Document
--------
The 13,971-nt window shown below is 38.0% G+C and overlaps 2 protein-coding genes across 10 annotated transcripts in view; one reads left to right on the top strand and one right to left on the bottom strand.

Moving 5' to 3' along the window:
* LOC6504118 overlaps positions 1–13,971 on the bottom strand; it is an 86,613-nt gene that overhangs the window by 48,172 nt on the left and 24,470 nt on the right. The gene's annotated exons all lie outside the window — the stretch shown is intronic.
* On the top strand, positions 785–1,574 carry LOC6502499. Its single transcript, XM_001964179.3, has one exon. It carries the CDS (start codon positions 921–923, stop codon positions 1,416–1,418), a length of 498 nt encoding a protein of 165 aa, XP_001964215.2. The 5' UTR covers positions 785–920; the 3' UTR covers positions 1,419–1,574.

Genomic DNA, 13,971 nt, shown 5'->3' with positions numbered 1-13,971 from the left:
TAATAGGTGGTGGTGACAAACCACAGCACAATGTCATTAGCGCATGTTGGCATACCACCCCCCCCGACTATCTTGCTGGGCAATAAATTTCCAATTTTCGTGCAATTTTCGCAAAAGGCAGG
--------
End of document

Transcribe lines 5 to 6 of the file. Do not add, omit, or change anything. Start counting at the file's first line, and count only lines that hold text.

Genomic DNA, 13,971 nt, shown 5'->3' with positions numbered 1-13,971 from the left:
TAATAGGTGGTGGTGACAAACCACAGCACAATGTCATTAGCGCATGTTGGCATACCACCCCCCCCGACTATCTTGCTGGGCAATAAATTTCCAATTTTCGTGCAATTTTCGCAAAAGGCAGG